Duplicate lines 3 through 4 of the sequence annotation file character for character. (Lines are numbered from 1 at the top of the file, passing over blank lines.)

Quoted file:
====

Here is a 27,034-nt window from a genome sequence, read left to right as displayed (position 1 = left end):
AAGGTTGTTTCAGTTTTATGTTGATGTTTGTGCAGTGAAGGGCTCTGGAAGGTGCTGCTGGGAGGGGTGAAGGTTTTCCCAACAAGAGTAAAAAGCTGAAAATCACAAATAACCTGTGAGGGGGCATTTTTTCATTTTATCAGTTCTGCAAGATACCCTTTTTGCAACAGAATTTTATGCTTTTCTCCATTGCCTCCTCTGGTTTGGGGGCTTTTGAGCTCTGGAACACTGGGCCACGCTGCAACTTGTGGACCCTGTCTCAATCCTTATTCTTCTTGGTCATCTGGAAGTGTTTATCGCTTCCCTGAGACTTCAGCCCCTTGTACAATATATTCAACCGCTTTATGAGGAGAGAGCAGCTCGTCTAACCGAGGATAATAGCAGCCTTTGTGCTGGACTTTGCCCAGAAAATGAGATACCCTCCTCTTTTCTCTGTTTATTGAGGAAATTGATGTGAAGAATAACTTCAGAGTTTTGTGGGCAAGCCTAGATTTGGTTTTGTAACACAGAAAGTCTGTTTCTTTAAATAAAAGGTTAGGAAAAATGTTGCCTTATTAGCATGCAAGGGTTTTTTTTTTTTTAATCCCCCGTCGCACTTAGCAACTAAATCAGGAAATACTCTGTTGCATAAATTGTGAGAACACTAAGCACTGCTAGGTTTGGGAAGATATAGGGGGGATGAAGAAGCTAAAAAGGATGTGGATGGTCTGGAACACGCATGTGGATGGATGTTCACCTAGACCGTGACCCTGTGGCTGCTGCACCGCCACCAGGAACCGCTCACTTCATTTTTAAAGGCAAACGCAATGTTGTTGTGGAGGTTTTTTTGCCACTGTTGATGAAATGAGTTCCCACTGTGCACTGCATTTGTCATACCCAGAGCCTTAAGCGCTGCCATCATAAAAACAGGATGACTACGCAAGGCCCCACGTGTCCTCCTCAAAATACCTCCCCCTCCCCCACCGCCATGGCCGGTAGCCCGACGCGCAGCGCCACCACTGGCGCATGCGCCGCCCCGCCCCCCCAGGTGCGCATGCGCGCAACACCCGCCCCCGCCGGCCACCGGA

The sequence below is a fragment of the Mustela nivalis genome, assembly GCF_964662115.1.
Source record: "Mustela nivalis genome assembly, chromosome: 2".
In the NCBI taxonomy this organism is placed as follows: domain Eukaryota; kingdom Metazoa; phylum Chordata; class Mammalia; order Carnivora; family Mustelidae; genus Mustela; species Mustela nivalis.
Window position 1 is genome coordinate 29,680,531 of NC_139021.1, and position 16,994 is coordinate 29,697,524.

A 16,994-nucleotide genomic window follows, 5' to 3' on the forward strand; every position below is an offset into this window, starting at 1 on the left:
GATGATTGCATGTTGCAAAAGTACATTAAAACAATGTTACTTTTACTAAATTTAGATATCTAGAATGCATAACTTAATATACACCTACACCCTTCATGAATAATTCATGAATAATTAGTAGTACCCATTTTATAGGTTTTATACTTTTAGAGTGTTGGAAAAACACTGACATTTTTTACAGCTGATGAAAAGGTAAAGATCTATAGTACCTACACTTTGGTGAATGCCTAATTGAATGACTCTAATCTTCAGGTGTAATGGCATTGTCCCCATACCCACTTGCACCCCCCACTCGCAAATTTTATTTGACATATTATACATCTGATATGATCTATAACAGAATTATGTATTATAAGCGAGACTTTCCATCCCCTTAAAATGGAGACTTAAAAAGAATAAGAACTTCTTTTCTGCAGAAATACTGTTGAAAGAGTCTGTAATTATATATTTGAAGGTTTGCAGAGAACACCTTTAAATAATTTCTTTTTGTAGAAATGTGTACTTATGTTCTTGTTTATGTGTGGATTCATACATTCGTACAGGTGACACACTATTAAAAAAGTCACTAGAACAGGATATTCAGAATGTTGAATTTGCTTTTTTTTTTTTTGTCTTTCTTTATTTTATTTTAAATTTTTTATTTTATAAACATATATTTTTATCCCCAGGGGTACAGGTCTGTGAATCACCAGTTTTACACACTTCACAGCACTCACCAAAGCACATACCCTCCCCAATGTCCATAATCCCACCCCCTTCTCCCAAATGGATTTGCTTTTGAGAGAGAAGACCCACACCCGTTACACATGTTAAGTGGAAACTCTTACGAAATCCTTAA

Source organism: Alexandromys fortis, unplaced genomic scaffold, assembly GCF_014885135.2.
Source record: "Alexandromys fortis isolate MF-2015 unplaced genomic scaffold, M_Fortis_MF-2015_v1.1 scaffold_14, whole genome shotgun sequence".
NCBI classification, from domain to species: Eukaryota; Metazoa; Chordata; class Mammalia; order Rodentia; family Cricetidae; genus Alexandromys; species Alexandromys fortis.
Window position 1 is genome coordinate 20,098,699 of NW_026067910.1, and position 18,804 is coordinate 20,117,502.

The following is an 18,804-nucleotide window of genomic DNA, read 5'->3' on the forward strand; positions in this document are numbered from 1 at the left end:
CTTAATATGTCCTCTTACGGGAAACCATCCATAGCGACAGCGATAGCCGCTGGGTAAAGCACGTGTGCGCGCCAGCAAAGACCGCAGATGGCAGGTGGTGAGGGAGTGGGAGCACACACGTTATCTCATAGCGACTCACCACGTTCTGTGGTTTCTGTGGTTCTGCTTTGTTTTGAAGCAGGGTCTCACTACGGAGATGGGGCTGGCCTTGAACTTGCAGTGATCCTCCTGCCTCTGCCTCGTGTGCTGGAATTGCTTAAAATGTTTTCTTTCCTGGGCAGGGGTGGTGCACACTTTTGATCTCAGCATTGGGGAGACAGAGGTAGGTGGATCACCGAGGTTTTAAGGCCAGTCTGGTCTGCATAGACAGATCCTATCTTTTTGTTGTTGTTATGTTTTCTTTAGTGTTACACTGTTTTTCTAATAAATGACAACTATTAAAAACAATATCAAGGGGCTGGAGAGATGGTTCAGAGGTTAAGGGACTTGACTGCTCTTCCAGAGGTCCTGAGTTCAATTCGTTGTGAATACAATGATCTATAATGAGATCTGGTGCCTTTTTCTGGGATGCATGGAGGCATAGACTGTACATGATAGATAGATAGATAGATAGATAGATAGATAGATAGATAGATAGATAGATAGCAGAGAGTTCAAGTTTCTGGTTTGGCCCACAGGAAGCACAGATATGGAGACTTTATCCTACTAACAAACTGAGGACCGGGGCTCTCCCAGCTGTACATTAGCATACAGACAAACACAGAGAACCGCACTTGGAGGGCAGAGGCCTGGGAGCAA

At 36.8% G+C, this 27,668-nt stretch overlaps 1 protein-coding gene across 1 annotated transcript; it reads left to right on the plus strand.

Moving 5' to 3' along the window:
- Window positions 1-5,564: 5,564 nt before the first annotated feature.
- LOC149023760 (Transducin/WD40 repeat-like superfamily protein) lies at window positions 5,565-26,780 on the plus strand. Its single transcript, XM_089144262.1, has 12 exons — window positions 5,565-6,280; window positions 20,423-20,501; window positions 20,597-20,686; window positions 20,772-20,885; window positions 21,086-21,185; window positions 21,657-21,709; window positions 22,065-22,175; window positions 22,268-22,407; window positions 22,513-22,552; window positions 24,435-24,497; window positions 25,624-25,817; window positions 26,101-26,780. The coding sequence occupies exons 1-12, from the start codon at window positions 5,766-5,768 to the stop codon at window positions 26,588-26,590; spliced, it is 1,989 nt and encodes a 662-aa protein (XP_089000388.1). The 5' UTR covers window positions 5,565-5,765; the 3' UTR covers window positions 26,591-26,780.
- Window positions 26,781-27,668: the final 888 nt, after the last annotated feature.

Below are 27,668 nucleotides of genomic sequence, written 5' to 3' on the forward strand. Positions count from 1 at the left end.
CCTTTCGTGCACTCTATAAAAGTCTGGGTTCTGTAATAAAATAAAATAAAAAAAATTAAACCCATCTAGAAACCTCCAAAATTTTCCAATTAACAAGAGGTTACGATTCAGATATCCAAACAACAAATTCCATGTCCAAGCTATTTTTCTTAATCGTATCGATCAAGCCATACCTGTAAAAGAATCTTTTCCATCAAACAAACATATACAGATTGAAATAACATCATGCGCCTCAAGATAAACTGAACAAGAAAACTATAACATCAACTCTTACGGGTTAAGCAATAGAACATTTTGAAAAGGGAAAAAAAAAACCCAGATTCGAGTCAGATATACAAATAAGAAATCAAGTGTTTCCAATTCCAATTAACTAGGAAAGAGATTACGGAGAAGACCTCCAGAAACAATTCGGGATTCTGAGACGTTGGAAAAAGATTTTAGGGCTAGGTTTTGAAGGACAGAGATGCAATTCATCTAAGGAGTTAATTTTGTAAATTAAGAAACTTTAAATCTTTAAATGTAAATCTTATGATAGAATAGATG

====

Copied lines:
The sequence below is a fragment of the Mustela nivalis genome, assembly GCF_964662115.1.
Source record: "Mustela nivalis genome assembly, chromosome: 2".